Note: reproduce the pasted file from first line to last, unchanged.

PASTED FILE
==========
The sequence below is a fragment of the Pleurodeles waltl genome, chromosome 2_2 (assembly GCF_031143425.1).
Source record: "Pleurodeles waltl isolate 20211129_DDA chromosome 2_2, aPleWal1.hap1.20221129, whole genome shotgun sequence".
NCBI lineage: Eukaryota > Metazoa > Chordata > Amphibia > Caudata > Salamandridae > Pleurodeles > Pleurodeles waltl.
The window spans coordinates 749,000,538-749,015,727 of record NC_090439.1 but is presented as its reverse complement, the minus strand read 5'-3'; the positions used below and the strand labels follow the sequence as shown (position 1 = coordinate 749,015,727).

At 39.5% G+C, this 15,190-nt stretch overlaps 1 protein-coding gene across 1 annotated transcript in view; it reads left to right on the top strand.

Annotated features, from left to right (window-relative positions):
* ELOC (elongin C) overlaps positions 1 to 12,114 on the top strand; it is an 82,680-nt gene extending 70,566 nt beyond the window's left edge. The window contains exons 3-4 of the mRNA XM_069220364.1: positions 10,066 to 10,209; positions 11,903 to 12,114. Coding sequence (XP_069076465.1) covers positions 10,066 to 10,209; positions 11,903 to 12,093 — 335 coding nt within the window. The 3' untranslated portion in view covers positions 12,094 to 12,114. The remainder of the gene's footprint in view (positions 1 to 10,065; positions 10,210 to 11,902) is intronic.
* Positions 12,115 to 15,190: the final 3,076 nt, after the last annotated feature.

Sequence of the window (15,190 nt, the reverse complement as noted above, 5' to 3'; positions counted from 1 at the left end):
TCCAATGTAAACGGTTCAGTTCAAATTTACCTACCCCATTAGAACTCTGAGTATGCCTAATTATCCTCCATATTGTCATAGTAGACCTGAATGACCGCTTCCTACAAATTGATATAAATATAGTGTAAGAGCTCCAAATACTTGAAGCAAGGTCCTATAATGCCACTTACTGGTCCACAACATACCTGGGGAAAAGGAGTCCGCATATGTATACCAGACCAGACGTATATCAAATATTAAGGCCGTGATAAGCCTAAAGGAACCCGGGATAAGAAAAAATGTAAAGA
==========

The sequence below is a fragment of the Pleurodeles waltl genome, chromosome 2_2 (assembly GCF_031143425.1).
Source record: "Pleurodeles waltl isolate 20211129_DDA chromosome 2_2, aPleWal1.hap1.20221129, whole genome shotgun sequence".
NCBI lineage: Eukaryota > Metazoa > Chordata > Amphibia > Caudata > Salamandridae > Pleurodeles > Pleurodeles waltl.
The window spans coordinates 749,000,538-749,015,727 of record NC_090439.1 but is presented as its reverse complement, the minus strand read 5'-3'; the positions used below and the strand labels follow the sequence as shown (position 1 = coordinate 749,015,727).

At 39.5% G+C, this 15,190-nt stretch overlaps 1 protein-coding gene across 1 annotated transcript in view; it reads left to right on the top strand.

Annotated features, from left to right (window-relative positions):
* ELOC (elongin C) overlaps positions 1 to 12,114 on the top strand; it is an 82,680-nt gene extending 70,566 nt beyond the window's left edge. The window contains exons 3-4 of the mRNA XM_069220364.1: positions 10,066 to 10,209; positions 11,903 to 12,114. Coding sequence (XP_069076465.1) covers positions 10,066 to 10,209; positions 11,903 to 12,093 — 335 coding nt within the window. The 3' untranslated portion in view covers positions 12,094 to 12,114. The remainder of the gene's footprint in view (positions 1 to 10,065; positions 10,210 to 11,902) is intronic.
* Positions 12,115 to 15,190: the final 3,076 nt, after the last annotated feature.

Sequence of the window (15,190 nt, the reverse complement as noted above, 5' to 3'; positions counted from 1 at the left end):
TCCAATGTAAACGGTTCAGTTCAAATTTACCTACCCCATTAGAACTCTGAGTATGCCTAATTATCCTCCATATTGTCATAGTAGACCTGAATGACCGCTTCCTACAAATTGATATAAATATAGTGTAAGAGCTCCAAATACTTGAAGCAAGGTCCTATAATGCCACTTACTGGTCCACAACATACCTGGGGAAAAGGAGTCCGCATATGTATACCAGACCAGACGTATATCAAATATTAAGGCCGTGATAAGCCTAAAGGAACCCGGGATAAGAAAAAATGTAAAGA